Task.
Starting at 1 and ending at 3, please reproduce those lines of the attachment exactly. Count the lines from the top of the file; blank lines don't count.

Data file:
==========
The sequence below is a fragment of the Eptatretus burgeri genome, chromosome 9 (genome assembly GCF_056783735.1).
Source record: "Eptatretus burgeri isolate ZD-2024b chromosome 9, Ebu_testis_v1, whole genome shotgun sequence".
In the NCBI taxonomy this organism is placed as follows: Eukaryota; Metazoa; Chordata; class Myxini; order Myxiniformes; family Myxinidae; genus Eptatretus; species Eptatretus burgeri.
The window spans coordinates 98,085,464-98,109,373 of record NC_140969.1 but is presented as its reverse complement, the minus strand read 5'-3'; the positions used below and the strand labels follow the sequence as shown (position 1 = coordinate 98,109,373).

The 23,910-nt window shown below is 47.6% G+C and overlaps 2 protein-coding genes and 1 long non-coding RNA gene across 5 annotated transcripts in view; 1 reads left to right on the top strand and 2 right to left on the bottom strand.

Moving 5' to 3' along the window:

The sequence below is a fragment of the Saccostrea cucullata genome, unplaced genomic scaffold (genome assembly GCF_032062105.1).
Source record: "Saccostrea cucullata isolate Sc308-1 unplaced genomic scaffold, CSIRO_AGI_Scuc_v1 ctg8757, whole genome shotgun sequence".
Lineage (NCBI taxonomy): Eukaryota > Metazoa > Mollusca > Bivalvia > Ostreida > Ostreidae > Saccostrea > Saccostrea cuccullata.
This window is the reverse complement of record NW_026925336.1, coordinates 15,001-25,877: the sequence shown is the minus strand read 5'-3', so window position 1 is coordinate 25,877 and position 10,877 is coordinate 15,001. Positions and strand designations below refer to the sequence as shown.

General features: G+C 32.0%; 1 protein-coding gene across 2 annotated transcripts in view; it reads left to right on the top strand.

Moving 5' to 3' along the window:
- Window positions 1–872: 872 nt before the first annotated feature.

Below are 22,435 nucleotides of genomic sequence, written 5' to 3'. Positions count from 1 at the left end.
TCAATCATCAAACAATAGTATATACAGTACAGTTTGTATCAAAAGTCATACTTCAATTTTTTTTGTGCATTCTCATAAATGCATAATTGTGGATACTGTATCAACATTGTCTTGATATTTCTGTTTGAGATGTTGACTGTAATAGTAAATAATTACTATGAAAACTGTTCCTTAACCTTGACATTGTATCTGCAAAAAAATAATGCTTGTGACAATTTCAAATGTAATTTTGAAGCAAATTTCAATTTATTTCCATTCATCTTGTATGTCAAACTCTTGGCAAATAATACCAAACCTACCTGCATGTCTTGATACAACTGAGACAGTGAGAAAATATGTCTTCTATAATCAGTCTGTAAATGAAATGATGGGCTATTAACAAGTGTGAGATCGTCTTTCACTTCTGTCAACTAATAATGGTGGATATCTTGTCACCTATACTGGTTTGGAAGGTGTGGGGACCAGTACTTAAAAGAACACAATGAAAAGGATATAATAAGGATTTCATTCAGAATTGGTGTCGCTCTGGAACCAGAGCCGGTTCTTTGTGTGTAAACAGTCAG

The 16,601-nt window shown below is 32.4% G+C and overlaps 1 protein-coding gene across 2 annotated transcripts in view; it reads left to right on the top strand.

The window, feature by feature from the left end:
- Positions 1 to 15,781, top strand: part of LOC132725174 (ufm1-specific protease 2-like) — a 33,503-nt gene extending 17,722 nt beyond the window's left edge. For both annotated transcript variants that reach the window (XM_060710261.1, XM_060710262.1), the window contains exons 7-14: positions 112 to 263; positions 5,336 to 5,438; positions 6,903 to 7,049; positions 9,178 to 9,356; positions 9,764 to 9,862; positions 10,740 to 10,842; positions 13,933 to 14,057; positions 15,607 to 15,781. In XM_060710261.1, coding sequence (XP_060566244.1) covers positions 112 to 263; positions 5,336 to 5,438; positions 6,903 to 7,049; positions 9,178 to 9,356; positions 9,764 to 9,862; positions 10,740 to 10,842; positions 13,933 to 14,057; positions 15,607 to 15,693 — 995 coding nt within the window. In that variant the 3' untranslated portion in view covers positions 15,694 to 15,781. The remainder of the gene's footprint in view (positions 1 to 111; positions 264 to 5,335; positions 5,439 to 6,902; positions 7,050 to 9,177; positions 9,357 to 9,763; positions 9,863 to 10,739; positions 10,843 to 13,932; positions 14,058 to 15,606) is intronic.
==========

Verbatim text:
The sequence below is a fragment of the Eptatretus burgeri genome, chromosome 9 (genome assembly GCF_056783735.1).
Source record: "Eptatretus burgeri isolate ZD-2024b chromosome 9, Ebu_testis_v1, whole genome shotgun sequence".
In the NCBI taxonomy this organism is placed as follows: Eukaryota; Metazoa; Chordata; class Myxini; order Myxiniformes; family Myxinidae; genus Eptatretus; species Eptatretus burgeri.